On that note, it makes sense to ask: Does the ‘English only’ movement even make any logical sense? Obviously, Wittgenstein would disagree[x].  Such racist and rhetoric narratives are the border-line where logic stops and bigotry begins.






[iv] Chp.3







How to make academic work relevant?

It costs about a million dollars to produce a Ph.D, in the U.S.

One of my mentors shared this interesting fact, as I was about to finish my doctoral education. While I was trying to finish a decently-written dissertation, this fact kept nagging me. I had to justify that million dollar investment made on me by the state of Virginia ( I went to Virginia Tech, a public school) for my Ph.D. At the same time, I had this nagging suspicion in my mind that academic research, for the most part is not perceived as being relevant outside the confines of academe. Is this a problem that needs fixing? For sure. As demands to increase the ‘efficiency’ of dollars put into the higher education system grow, this question of relevance will become more salient.

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In the market-place of ideas, academic research  (especially in the Social Sciences) stands out as the effete snob. Unless one works in applied research – i.e., STEM or Economics, most people don’t understand what we social scientists do, or how we do it. And sadly, most don’t care.

Should this be the case? How can we change this? How can I justify that million dollar investment, made on me, as a scholar?  I think about this regularly – and have been mulling this over – even as I work on an academic book and two other articles.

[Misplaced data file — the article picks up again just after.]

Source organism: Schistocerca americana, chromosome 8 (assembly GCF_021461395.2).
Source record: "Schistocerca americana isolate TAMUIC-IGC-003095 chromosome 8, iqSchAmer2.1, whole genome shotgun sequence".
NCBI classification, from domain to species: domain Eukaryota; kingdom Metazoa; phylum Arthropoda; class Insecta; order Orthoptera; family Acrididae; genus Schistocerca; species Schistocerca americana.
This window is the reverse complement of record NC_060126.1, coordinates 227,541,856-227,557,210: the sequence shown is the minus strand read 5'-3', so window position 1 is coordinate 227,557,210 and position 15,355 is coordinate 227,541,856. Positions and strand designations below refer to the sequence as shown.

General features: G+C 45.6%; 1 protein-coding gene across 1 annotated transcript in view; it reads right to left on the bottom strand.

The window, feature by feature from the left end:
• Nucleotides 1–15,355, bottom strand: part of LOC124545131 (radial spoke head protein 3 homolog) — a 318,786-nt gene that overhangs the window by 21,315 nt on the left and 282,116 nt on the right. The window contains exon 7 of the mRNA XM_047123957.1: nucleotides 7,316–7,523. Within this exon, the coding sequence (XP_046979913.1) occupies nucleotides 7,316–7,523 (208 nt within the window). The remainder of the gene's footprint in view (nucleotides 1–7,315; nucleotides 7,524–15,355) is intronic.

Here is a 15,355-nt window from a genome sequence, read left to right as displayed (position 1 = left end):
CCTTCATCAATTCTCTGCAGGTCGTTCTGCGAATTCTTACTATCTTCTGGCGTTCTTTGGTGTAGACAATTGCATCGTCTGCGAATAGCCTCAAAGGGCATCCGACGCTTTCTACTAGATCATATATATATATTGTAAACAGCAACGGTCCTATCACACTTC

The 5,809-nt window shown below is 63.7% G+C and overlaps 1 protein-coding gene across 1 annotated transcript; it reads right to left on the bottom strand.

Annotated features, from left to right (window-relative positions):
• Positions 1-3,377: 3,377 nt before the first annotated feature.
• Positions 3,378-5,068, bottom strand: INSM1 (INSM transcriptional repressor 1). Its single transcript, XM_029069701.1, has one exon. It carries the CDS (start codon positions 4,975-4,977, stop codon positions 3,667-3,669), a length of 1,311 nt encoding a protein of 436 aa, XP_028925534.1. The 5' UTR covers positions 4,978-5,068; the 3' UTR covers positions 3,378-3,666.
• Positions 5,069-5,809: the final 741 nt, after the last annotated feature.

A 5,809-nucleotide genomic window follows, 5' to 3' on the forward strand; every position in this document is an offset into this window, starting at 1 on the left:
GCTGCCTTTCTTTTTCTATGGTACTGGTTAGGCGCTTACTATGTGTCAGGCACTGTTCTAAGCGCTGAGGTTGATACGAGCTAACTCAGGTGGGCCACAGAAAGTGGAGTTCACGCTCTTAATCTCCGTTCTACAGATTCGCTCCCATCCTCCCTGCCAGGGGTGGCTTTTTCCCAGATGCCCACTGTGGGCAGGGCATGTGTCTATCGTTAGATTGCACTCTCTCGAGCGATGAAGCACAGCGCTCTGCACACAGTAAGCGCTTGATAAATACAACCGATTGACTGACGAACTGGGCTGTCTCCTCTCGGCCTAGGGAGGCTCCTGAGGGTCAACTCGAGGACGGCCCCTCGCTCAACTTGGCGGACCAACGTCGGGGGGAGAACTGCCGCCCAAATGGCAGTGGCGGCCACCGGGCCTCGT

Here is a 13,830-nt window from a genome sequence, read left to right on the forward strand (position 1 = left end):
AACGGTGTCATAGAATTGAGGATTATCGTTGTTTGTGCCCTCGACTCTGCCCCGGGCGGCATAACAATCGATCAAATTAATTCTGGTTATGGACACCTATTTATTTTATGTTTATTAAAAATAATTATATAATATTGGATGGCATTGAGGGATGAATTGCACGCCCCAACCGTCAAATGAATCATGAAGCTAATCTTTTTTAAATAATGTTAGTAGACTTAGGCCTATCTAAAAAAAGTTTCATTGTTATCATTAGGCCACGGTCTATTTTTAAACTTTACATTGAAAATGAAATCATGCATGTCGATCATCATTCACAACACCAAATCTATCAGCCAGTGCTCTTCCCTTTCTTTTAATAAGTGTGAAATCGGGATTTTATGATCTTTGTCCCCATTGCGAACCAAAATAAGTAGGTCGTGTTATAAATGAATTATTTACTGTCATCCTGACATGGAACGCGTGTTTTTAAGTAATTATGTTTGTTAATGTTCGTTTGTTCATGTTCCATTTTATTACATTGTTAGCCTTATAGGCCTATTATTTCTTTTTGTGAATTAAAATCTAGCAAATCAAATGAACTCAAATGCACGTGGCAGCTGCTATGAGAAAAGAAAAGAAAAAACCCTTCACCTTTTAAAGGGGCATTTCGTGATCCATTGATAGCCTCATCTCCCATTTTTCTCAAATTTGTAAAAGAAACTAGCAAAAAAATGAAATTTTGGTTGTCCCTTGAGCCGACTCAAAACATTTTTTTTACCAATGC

Bent Flyvbjerg (2001), a social scientist offers some answers. Here are his key arguments:

  • We must stop pretending that social sciences can emulate the success of natural sciences, in producing ‘predictive theories’.This is not the strength or even focus of social sciences and we must accept that, as a given
  • Social scientists must produce research that matters ‘to groups in the local, national and global communities in which we live, and we must do it in ways that matter; we
    must focus on issues of context, values and power, as advocated by great social scientists from Aristotle and Machiavelli to Max Weber and Pierre Bourdieu.’
  • Finally, he says we must establish greater dialogic capacity – i.e., communicate our results to the public and solicit feedback and incorporate it in our work. In other words, we must become ‘public scholars’ rather than be cloistered in offices on unreachable university campuses

In other words, what Flyvbjerg is saying is that academics must produce work that speaks to the condition of people around us, it addresses their daily concerns as well as listens to them, carefully and respectfully. To this, I would add a final point : Write in ways that are understandable to the vast majority of non-academics and show genuine empathy for the lives of those around us. Most academics tend to forget this, and write for an academic audience – which is usually those who are peer-reviewing their publications ( ranging from four to five people). ‘The rest of the world be damned’, is their attitude.

If we start to do this, perhaps our work may be taken more seriously by a non-academic audience. And perhaps it may even be relevant to those not within our own narrow disciplines.